The Band’s average heart-rate measurements were consistently closer to the results of the Polar chest strap—sometimes within a beat or two per minute, but they could be as many as 13 beats off. The Apple Watch, meanwhile, gave readings as many as 77 beats per minute different from the Polar device.
Measurements of calories burned (something all three bands, including the Up3, track) were also somewhat inconsistent; on one morning commute, for instance, they ranged from 143 to 187. Altogether, the experience was a far cry from the vision of these devices as digital sages drawing deep, accurate insights from the data they collect, helping doctors diagnose ailments, and eventually, perhaps, even predicting health problems or detecting them before they become serious.
These are hard goals to achieve, for several reasons. While the wrist seems like a great place to start with sensing on the body, and we’re used to adorning it with watches and jewelry, it’s tricky to make a comfortable, good-looking device that can stand up to all kinds of daily abuse.
And since everyone’s body is different, the wrist is not always a great spot to take accurate measurements. “You can make millions of smart watches that are identical, but you have millions of people who are not identical. It’s really hard to find something that’s robust across all these people,” says Chris Harrison, an assistant professor of human-computer interaction who leads the Future Interfaces Group at Carnegie Mellon University.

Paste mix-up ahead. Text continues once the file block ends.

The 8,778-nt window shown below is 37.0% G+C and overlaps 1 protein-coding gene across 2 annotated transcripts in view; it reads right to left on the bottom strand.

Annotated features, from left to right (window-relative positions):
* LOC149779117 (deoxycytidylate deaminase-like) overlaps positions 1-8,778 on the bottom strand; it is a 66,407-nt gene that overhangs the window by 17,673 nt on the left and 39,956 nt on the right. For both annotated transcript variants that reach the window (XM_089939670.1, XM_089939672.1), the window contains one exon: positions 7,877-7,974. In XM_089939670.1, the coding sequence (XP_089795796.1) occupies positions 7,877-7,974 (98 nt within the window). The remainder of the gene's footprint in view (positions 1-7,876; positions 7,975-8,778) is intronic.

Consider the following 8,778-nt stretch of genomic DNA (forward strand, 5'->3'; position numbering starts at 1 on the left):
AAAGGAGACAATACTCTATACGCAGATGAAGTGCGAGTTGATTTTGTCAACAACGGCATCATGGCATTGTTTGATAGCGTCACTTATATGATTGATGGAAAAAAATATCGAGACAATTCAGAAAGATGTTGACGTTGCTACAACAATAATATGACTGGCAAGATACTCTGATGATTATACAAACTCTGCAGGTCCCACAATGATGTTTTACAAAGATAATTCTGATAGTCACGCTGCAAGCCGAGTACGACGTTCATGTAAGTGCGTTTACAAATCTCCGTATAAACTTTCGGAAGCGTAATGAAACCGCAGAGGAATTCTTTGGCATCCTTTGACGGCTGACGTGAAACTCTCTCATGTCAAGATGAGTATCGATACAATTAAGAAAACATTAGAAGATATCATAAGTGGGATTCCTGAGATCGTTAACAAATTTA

Harrison and other experts say arms that are too hairy, sweaty, fat, or thin can make it hard to get a good reading from today’s optical heart-rate sensors, which read blood flow in the wrist. Tattoos can pose a problem, too—as Apple points out on a support page for the Apple Watch, noting that the ink can block light from reaching the sensor. “All of a sudden that translates to thousands of users out there, all of whom are going to be unhappy and say it doesn’t work because it doesn’t work for them,” says Christian Holz, a researcher on human-computer interaction at Yahoo Labs who focuses on the miniaturization of mobile devices.
Beyond workout tracking
There’s hope for wearable devices that actually take the types of measurements that would be helpful for health monitoring. But realizing that hope will probably mean moving on to radically new technologies. And it will certainly mean developing devices that are able to take a wider variety of measurements.
At Quanttus, a startup in Cambridge, Massachusetts, researchers are building a wrist-worn device to track heart rate, respiration, and blood pressure by way of ballistocardiogram, which uses a sensor to measure the itty-bitty movements of your body every time your heart pumps blood. At a conference in late April, cofounder and CEO Shahid Azim said the company is interested in releasing “some number” of wristbands by the end of the year. Cofounder and chief scientific officer David He says it is still “refining the technology.”